Farmers' Rights
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HOW TO REALIZE FARMERS' RIGHTS AT THE NATIONAL LEVEL:

How do we identify their representatives?

In some countries most farmers are members of farmers' organizations, in other countries few farmers have such memberships. However, even in countries with high membership levels it may be difficult to identify legitimate representatives of farmers, because not all organizations have participatory and democratic methods of electing representatives.

Also, there might be situations where the representatives are legitimately elected, but where the members are not included in decision processes in the organizations, as is sometimes the case in large scale farmers' unions. Thus, even if legitimately elected representatives from farmer unions are invited to participate in the implementation process, this is not necessarily a guarantee for the inclusion of the farmer members of the respective organizations. In such cases, we can not really talk about inclusion of farmers in the process. In some countries representation is well organized, and the problems mentioned here are not prevalent.

In many countries, NGOs are involved in the realization of Farmers' Rights at the local level. Such organizations may have significant experience and insight in the situations and needs of farmers, and should be considered as participants in processes related to Farmers' Rights.

A number of options are available for the various situations described here:

Options if membership level is low:
    A. Try to select a group of farmers from different parts of the country, for example through extension services, other outreach programmes in the agricultural areas or through NGOs. Try particularly to look for farmers who contribute to the conservation and sustainable use of plant genetic diversity.
    B. If there are relevant farmers' organizations in the country, invite representatives from these organizations in addition.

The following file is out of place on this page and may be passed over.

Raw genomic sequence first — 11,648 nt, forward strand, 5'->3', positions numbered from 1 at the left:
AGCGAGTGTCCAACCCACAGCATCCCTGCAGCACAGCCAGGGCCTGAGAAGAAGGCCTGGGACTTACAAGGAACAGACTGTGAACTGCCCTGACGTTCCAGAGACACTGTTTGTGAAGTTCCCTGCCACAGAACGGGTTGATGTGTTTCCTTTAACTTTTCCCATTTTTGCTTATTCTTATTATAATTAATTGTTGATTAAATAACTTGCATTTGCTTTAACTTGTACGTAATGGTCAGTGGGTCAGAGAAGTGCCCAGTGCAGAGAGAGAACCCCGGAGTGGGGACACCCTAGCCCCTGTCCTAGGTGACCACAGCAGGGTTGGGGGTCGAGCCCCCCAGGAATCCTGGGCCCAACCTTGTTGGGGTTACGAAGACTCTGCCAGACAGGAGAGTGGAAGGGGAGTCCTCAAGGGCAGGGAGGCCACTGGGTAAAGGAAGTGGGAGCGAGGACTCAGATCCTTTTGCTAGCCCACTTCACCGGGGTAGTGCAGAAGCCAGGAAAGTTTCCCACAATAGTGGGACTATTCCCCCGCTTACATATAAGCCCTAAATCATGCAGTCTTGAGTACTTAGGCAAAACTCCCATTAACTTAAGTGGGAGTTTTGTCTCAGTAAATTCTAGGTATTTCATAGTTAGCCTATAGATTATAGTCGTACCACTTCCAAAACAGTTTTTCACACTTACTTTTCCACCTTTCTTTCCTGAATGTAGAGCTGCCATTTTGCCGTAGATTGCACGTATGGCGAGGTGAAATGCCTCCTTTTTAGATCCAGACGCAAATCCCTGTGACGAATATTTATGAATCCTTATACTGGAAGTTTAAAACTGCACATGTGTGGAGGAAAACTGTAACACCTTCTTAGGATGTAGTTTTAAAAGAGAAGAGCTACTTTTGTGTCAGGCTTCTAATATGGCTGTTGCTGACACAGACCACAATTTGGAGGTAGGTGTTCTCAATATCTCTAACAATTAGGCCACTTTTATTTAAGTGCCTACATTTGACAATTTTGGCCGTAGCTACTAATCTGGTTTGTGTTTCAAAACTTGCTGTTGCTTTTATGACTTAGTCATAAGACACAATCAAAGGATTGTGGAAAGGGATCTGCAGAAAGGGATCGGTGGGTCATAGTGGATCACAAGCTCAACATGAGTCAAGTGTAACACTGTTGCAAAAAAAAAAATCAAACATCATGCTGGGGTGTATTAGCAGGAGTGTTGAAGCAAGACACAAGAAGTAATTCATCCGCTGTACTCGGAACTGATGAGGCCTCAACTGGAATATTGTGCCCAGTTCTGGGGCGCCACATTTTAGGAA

C. NGO representatives, agronomists, socio anthropologists or social workers with experience from farming areas may also be invited to shed light over the situation of farmers and their needs.

Options if membership level is high, but representatives are not democratically elected:
    A. Invite representatives from the organizations.
    B. Try in addition to select a group of farmers from different parts of the country, for example through extension services or other outreach programmes in the agricultural areas. Try particularly to look for farmers who contribute to the conservation and sustainable use of plant genetic diversity.
    C. NGO representatives, agronomists, socio anthropologists or social workers with experience from farming areas may also be invited to shed light over the situations of farmers.

Options if membership level is high, but farmers are not involved in decision processes:
    A. Invite representatives from the organizations.
    B. Seek to plan together with the representatives, and support, the involvement of the members of their organizations in the implementation process concerning Farmers' Rights.
    C. Representatives of NGOs with field experience may also be invited to shed light over the situations and needs of farmers.

Options if membership level is high and farmers are well represented:
    A. Invite representatives from the organizations, and make sure that their members are included also in this process.
    B. Representatives of NGOs with field experience may also be invited to help shedding light over the situations and needs of farmers.



Pages in this sub-section:
    STEP 2: ENSURING FARMERS' PARTICIPATION IN THE IMPLEMENTATION PROCESS
   Who are the farmers who should be included in the processes?
   How do we identify their representatives?
   Who should actually identify such representatives?
   How can farmers' participation in the implementation process be ensured?
Top top
 In this section:
  HOW TO REALIZE FARMERS' RIGHTS AT THE NATIONAL LEVEL
  Step 1: Creating awareness on the importance of Farmers' Rights
  Step 2: Ensuring farmers' participation in the implementation process
  Step 3: Developing a national consultative process, joining forces, pooling resources
  Step 4: Establishing an institutional framework for implementation
  Step 5: Protecting and enhancing legal space for farmers' customary practices
  Step 6: Protecting traditional knowledge relevant to crop genetic resources
  Step 7: Promoting the right to equitably participate in benefit sharing
  Step 8: Enabling participation in decision making on genetic resources

Photo: SAWTEE